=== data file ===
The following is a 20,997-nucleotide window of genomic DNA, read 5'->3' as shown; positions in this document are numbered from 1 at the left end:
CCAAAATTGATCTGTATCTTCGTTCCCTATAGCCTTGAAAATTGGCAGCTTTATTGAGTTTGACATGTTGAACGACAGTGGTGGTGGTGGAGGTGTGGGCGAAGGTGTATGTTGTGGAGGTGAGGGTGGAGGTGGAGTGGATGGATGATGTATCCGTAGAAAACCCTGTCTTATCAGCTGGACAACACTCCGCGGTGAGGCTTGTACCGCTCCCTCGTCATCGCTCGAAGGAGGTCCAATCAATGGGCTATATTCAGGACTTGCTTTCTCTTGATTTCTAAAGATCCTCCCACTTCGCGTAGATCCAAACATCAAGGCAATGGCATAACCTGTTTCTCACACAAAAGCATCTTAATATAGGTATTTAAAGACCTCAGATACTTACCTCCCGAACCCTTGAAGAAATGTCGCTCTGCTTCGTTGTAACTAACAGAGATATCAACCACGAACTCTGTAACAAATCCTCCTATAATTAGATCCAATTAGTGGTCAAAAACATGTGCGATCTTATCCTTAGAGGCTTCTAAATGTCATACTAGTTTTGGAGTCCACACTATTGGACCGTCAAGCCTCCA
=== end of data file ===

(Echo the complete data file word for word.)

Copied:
The following is a 20,997-nucleotide window of genomic DNA, read 5'->3' as shown; positions in this document are numbered from 1 at the left end:
CCAAAATTGATCTGTATCTTCGTTCCCTATAGCCTTGAAAATTGGCAGCTTTATTGAGTTTGACATGTTGAACGACAGTGGTGGTGGTGGAGGTGTGGGCGAAGGTGTATGTTGTGGAGGTGAGGGTGGAGGTGGAGTGGATGGATGATGTATCCGTAGAAAACCCTGTCTTATCAGCTGGACAACACTCCGCGGTGAGGCTTGTACCGCTCCCTCGTCATCGCTCGAAGGAGGTCCAATCAATGGGCTATATTCAGGACTTGCTTTCTCTTGATTTCTAAAGATCCTCCCACTTCGCGTAGATCCAAACATCAAGGCAATGGCATAACCTGTTTCTCACACAAAAGCATCTTAATATAGGTATTTAAAGACCTCAGATACTTACCTCCCGAACCCTTGAAGAAATGTCGCTCTGCTTCGTTGTAACTAACAGAGATATCAACCACGAACTCTGTAACAAATCCTCCTATAATTAGATCCAATTAGTGGTCAAAAACATGTGCGATCTTATCCTTAGAGGCTTCTAAATGTCATACTAGTTTTGGAGTCCACACTATTGGACCGTCAAGCCTCCA